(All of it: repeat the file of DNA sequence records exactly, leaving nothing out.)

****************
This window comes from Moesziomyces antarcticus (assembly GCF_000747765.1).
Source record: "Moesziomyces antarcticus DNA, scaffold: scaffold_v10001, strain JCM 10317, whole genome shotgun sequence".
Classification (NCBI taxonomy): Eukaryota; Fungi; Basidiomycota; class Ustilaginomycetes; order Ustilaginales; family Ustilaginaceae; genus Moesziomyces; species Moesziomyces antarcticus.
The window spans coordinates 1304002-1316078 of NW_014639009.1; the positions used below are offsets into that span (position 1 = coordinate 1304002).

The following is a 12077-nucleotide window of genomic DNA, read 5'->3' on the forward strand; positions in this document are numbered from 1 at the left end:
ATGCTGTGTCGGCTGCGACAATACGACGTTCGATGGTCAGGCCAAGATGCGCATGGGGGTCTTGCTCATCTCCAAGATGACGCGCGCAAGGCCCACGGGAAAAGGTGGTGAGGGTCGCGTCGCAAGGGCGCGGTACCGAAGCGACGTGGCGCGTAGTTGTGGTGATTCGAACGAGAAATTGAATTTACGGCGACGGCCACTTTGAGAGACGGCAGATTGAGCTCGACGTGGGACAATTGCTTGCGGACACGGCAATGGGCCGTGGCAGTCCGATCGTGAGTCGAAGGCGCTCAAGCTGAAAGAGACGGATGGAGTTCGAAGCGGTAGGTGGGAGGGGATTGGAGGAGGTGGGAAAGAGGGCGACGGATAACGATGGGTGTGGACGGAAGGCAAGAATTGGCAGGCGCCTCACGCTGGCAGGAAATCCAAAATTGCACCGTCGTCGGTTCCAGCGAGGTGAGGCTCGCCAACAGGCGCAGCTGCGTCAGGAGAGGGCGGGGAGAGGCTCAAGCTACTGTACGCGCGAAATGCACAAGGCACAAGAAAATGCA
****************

This window comes from Moesziomyces antarcticus (assembly GCF_000747765.1).
Source record: "Moesziomyces antarcticus DNA, scaffold: scaffold_v10001, strain JCM 10317, whole genome shotgun sequence".
Classification (NCBI taxonomy): Eukaryota; Fungi; Basidiomycota; class Ustilaginomycetes; order Ustilaginales; family Ustilaginaceae; genus Moesziomyces; species Moesziomyces antarcticus.
The window spans coordinates 1304002-1316078 of NW_014639009.1; the positions used below are offsets into that span (position 1 = coordinate 1304002).

The following is a 12077-nucleotide window of genomic DNA, read 5'->3' on the forward strand; positions in this document are numbered from 1 at the left end:
ATGCTGTGTCGGCTGCGACAATACGACGTTCGATGGTCAGGCCAAGATGCGCATGGGGGTCTTGCTCATCTCCAAGATGACGCGCGCAAGGCCCACGGGAAAAGGTGGTGAGGGTCGCGTCGCAAGGGCGCGGTACCGAAGCGACGTGGCGCGTAGTTGTGGTGATTCGAACGAGAAATTGAATTTACGGCGACGGCCACTTTGAGAGACGGCAGATTGAGCTCGACGTGGGACAATTGCTTGCGGACACGGCAATGGGCCGTGGCAGTCCGATCGTGAGTCGAAGGCGCTCAAGCTGAAAGAGACGGATGGAGTTCGAAGCGGTAGGTGGGAGGGGATTGGAGGAGGTGGGAAAGAGGGCGACGGATAACGATGGGTGTGGACGGAAGGCAAGAATTGGCAGGCGCCTCACGCTGGCAGGAAATCCAAAATTGCACCGTCGTCGGTTCCAGCGAGGTGAGGCTCGCCAACAGGCGCAGCTGCGTCAGGAGAGGGCGGGGAGAGGCTCAAGCTACTGTACGCGCGAAATGCACAAGGCACAAGAAAATGCA